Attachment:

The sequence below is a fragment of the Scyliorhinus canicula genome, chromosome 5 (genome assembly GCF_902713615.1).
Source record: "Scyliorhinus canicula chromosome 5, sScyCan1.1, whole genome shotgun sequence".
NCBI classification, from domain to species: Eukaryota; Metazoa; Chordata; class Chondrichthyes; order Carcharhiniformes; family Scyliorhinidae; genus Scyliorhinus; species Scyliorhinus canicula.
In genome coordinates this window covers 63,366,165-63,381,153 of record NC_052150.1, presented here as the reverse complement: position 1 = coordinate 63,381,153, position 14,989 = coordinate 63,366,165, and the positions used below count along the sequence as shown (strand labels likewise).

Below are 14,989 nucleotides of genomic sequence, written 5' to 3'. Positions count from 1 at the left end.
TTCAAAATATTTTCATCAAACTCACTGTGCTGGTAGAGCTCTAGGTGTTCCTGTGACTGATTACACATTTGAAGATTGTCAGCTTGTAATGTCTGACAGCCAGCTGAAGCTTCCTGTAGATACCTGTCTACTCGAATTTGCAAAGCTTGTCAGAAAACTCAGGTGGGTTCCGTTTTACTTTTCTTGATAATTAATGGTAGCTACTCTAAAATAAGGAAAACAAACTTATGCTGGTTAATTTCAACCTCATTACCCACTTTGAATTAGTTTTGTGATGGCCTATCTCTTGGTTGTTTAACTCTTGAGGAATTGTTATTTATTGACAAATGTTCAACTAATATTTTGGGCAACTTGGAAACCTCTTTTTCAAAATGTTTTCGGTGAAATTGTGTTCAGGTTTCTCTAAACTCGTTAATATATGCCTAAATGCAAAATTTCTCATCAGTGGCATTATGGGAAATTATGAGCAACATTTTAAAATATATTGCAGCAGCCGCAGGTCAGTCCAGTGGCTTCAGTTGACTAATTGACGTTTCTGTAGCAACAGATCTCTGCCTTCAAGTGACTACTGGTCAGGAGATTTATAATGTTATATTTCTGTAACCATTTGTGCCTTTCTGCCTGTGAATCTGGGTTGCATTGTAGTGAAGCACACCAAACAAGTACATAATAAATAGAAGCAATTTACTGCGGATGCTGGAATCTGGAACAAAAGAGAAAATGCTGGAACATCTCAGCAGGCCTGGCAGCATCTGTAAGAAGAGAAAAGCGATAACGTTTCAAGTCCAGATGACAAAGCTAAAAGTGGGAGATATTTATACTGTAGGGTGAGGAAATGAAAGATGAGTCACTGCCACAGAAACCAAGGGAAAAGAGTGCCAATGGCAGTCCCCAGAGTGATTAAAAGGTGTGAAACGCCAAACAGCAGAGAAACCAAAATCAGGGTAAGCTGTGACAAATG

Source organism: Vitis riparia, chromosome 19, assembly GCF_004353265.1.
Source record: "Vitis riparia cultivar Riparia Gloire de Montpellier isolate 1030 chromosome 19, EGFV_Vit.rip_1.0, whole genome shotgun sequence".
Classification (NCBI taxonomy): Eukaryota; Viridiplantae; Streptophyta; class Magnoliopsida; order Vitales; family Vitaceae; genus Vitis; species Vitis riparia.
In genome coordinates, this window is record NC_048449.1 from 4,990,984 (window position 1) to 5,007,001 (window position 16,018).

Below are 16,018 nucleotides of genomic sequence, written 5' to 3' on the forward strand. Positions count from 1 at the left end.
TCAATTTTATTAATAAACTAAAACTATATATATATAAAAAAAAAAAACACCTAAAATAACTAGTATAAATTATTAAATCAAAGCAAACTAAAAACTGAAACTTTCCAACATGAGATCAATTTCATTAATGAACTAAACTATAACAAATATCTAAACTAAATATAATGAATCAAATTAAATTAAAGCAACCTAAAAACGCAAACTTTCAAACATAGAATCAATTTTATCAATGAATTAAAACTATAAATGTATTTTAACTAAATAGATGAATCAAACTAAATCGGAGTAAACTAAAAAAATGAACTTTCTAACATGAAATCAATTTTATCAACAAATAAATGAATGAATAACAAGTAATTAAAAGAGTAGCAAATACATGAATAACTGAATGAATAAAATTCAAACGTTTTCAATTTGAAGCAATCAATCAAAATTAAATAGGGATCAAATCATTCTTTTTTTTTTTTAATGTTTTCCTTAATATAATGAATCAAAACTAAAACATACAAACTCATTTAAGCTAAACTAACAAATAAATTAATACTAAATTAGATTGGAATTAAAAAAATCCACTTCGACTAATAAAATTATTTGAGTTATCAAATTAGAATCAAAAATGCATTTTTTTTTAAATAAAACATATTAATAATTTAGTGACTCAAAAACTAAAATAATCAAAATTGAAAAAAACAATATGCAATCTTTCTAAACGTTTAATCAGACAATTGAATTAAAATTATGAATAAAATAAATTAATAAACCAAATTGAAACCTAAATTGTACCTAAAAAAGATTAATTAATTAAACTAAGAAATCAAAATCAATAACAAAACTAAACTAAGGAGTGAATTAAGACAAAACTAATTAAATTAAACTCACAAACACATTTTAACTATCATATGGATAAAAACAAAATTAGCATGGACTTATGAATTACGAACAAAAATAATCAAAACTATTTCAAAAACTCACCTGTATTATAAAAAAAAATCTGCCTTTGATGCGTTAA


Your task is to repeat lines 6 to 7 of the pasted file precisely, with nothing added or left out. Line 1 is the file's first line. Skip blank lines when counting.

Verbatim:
TTCAAAATATTTTCATCAAACTCACTGTGCTGGTAGAGCTCTAGGTGTTCCTGTGACTGATTACACATTTGAAGATTGTCAGCTTGTAATGTCTGACAGCCAGCTGAAGCTTCCTGTAGATACCTGTCTACTCGAATTTGCAAAGCTTGTCAGAAAACTCAGGTGGGTTCCGTTTTACTTTTCTTGATAATTAATGGTAGCTACTCTAAAATAAGGAAAACAAACTTATGCTGGTTAATTTCAACCTCATTACCCACTTTGAATTAGTTTTGTGATGGCCTATCTCTTGGTTGTTTAACTCTTGAGGAATTGTTATTTATTGACAAATGTTCAACTAATATTTTGGGCAACTTGGAAACCTCTTTTTCAAAATGTTTTCGGTGAAATTGTGTTCAGGTTTCTCTAAACTCGTTAATATATGCCTAAATGCAAAATTTCTCATCAGTGGCATTATGGGAAATTATGAGCAACATTTTAAAATATATTGCAGCAGCCGCAGGTCAGTCCAGTGGCTTCAGTTGACTAATTGACGTTTCTGTAGCAACAGATCTCTGCCTTCAAGTGACTACTGGTCAGGAGATTTATAATGTTATATTTCTGTAACCATTTGTGCCTTTCTGCCTGTGAATCTGGGTTGCATTGTAGTGAAGCACACCAAACAAGTACATAATAAATAGAAGCAATTTACTGCGGATGCTGGAATCTGGAACAAAAGAGAAAATGCTGGAACATCTCAGCAGGCCTGGCAGCATCTGTAAGAAGAGAAAAGCGATAACGTTTCAAGTCCAGATGACAAAGCTAAAAGTGGGAGATATTTATACTGTAGGGTGAGGAAATGAAAGATGAGTCACTGCCACAGAAACCAAGGGAAAAGAGTGCCAATGGCAGTCCCCAGAGTGATTAAAAGGTGTGAAACGCCAAACAGCAGAGAAACCAAAATCAGGGTAAGCTGTGACAAATG

Source organism: Vitis riparia, chromosome 19, assembly GCF_004353265.1.